Armistice Day & the Spanish Flu

Armistice Day in 1918 signalled the end of World War One, but a day of celebrations turned into a super-spreader event as revellers took to the streets in their thousands.

Armistice Day & the Spanish Flu
The end of World War One is announced at Parliament in Wellington. Sir George Grey Special Collections, Auckland Libraries, AWNS-19181128-45-3.

The 11th day of the 11th month commemorates Armistice Day, the official end to the ‘war to end all wars’ in 1918, World War One. But while this date marked the end of one global tragedy, it also sparked the beginning of another; Spanish Flu was sweeping the world as flu-carrying soldiers and civilians dispersed from Europe’s battlefields.

In six short weeks 9,000 lives would be lost in New Zealand, adding to the tally of up to 50 million globally. Armistice Day would feature heavily in the outcome for New Zealand, which suffered one of the highest mortality rates in the world.

11th November in 1918, brought thousands of Kiwis onto the streets, despite last minute efforts by authorities to cancel official celebrations as flu cases spread; the threat of an unseen enemy could not prevent the nation’s desire to revel in a new found peace. And as people flocked to town halls, parks and pubs, this inaugural day became a super-spreader event, fuelling the spread of the deadly H1N1 virus throughout the country.

Canterbury University’s Professor Geoff Rice, is an expert in the history of Spanish Flu. Here he explains how Armistice day and other large public gatherings coinciding with the day, escalated the Spanish Flu pandemic in Aotearoa.

“Auckland was the first New Zealand city to suffer the severe second wave of the 1918 pandemic. In the last days of October the flu seemed ‘burst out’ right across the city, with public services increasingly crippled by absenteeism. Auckland Hospital was soon swamped with flu cases. Infection reached Wellington directly from Auckland both by rail and sea. There were no restrictions on train travel in late October, and daily passenger services brought hundreds of travellers to the capital each day.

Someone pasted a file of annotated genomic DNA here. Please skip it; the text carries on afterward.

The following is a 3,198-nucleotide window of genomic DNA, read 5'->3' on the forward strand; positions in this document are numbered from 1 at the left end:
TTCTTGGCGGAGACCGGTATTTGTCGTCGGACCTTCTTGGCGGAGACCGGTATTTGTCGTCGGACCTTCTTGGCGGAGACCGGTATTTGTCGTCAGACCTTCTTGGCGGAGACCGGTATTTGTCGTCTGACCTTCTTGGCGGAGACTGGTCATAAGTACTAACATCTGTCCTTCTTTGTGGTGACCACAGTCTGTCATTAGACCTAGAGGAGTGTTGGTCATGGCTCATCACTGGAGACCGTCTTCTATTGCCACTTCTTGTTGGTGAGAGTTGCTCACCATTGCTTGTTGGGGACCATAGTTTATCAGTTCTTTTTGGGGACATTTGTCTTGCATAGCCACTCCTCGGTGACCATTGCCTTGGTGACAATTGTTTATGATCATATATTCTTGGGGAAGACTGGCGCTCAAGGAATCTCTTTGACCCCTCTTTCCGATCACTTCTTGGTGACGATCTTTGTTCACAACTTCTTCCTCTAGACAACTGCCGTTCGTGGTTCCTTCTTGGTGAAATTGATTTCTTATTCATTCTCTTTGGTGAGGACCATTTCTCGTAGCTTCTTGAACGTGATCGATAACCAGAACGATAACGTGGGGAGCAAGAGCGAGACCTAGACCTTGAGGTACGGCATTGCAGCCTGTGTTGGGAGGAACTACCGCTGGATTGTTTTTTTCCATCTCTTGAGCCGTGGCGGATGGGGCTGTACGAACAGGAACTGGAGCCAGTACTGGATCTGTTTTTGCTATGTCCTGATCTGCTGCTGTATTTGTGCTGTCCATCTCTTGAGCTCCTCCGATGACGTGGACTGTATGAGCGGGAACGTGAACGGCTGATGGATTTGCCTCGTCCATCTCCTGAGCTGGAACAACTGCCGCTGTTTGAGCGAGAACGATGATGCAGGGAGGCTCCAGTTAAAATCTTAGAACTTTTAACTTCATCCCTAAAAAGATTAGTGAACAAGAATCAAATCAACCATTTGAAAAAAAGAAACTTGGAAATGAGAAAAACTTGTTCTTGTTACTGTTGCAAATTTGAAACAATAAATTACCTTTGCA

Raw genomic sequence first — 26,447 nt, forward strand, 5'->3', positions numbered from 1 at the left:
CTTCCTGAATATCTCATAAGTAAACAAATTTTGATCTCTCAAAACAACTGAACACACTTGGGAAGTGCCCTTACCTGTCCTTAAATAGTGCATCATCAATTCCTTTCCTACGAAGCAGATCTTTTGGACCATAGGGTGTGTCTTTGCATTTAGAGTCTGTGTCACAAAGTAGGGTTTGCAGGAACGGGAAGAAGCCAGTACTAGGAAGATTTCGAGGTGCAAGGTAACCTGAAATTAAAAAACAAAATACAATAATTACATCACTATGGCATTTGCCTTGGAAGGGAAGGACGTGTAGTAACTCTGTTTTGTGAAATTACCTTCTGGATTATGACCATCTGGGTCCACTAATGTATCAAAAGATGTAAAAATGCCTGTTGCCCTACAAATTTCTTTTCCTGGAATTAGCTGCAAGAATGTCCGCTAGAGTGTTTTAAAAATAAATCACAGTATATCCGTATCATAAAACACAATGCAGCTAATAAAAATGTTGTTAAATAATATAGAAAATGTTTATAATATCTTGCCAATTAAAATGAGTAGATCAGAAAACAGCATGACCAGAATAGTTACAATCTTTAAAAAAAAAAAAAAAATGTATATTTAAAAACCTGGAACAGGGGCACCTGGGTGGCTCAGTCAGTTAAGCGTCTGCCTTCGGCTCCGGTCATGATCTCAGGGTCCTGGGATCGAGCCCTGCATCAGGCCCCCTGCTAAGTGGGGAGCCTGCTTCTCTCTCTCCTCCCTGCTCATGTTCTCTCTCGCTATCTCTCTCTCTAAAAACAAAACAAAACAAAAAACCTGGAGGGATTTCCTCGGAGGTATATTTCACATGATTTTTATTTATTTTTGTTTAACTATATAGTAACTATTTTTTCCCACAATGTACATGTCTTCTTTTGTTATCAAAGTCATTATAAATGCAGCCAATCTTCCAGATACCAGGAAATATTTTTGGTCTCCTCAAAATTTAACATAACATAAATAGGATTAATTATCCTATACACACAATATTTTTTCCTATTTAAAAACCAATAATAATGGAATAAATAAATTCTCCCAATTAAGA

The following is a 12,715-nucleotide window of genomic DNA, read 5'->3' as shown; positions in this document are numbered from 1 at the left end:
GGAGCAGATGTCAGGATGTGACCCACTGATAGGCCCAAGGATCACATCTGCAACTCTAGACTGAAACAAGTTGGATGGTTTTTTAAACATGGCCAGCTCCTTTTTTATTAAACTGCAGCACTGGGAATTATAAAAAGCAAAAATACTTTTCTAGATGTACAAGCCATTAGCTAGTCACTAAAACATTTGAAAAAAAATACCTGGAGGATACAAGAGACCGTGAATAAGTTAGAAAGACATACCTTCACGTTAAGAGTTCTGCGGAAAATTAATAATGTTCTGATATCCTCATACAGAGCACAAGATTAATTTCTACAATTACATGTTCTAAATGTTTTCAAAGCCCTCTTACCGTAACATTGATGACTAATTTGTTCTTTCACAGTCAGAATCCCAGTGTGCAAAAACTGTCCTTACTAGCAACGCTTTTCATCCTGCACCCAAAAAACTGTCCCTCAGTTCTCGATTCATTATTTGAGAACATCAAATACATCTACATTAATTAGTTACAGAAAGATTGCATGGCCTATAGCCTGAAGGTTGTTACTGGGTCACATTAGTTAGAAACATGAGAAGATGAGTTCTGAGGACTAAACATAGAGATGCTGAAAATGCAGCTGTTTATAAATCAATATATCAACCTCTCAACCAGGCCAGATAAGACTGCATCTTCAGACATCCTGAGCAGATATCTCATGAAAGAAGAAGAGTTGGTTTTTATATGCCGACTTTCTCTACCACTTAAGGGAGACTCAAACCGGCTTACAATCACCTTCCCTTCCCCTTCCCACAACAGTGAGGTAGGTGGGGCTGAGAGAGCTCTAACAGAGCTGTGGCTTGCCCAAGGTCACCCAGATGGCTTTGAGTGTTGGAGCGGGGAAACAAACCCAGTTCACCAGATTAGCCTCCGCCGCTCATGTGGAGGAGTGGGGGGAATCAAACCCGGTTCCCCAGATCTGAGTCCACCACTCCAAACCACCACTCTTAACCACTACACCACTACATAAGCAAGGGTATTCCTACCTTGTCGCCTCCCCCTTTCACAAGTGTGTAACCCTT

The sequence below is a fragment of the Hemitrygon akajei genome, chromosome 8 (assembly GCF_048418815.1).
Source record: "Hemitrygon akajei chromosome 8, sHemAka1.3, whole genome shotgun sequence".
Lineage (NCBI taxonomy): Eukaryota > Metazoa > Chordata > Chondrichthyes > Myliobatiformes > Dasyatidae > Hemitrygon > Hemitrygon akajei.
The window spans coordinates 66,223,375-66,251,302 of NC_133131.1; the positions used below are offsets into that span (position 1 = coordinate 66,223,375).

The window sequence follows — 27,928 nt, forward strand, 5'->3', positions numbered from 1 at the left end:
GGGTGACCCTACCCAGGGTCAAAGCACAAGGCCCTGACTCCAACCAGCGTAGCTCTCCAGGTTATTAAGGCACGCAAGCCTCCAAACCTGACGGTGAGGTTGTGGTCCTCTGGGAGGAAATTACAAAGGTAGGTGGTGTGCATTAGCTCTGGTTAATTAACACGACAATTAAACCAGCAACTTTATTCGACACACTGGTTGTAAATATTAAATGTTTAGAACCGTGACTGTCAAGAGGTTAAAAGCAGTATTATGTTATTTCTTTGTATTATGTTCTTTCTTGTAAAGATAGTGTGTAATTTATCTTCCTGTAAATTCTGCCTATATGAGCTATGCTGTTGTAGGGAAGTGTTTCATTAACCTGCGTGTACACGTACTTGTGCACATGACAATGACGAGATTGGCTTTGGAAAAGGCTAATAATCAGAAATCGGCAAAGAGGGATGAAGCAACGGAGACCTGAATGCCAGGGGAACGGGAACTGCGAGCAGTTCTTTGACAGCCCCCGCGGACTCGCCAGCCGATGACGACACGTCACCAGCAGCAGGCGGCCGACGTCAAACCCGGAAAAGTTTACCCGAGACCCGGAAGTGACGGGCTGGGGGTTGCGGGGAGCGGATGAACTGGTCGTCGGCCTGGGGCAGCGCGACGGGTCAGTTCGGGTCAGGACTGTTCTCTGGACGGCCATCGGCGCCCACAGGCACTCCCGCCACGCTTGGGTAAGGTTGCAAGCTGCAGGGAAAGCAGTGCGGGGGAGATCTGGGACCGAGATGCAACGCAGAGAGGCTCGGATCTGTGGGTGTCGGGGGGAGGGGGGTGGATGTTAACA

“Armistice celebrations to mark the end of hostilities in Europe had been planned in both Auckland and Wellington, but health officials persuaded the Wellington City Council to cancel its big street parade, from fear of spreading infection among the crowds. Unfortunately, in both Wellington and Christchurch informal celebrations went ahead, defeating the best intentions of officialdom. In Wellington the Patriotic Committee’s brass band played familiar wartime tunes from the balcony of the Grand Hotel, attracting a large crowd of singing cheering people. As in Auckland, celebrating crowds only helped to spread the influenza virus more widely.

While some people were celebrating, other people at the Christchurch races were collapsing on the lawn with influenza.
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Crowds at Armistice Day celebrations in Dunedin 1918. CC Dunedin City Council Archives.

“Christchurch had an even more efficient mechanism for spreading infection. Influenza had returned to the city at the worst possible time of year. The anniversary holiday for Canterbury Province (previously on 16 December) had been moved to early November to become ‘Peoples’ Day’ at the annual Canterbury Agricultural & Pastoral Show.

"This was probably the largest such show in New Zealand in 1918, and many farming families from across the South Island made it their annual holiday, so that Christchurch hotels and boarding houses were always fully booked in early November.

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A crowd of people celebrating Armistice Day in Cathedral Square, Christchurch, 12 November 1918. Photograph by Samuel Heath Head. 1/1-007108-G Alexander Turnbull Library.

"‘Carnival Week’ usually had special concerts and theatrical entertainments, as well as the annual Hunt Club ball, so there were additional mixing sites for spreading the influenza virus. In addition to the Show, ‘Carnival Week’ also featured two of the country’s most important race meetings, the New Zealand Cup at Riccarton and the New Zealand Trotting Cup at the Addington trotting grounds. Hundreds of punters ignored the prevailing flu to come down from Wellington on the ferry steamers to attend the races. The A & P showgrounds shared a fence with the trotting grounds, and for two or three days crowds could surge freely between both sites.

“News of a so-called ‘False Armistice’ reached Christchurch on People’s Day at the Show, Friday 8 November. This was a premature announcement released by an American news agency, with Armistice itself not confirmed until the following week, on 11 November. Like the Patriotic Society’s band in Wellington, Derry’s brass band at the Canterbury Show played patriotic airs to a large crowd which soon began to celebrate in the beer tents and hotel bars. While some were celebrating, other people at the races were collapsing on the lawn with influenza and were being taken by St John ambulance to Christchurch Hospital. These premature celebrations at the Show were later implicated as a major factor in the rapid spread of infection in Christchurch. Country visitors returning to their homes in rural areas and small towns took the infection with them.”  

One hundred years later, as Covid-19 swept the globe, governments remembered the lessons from 1918, banning large gatherings of people. The super-spreading nature of crowds with their singing and celebration, were proven breeding grounds for the propagation and spread of infection.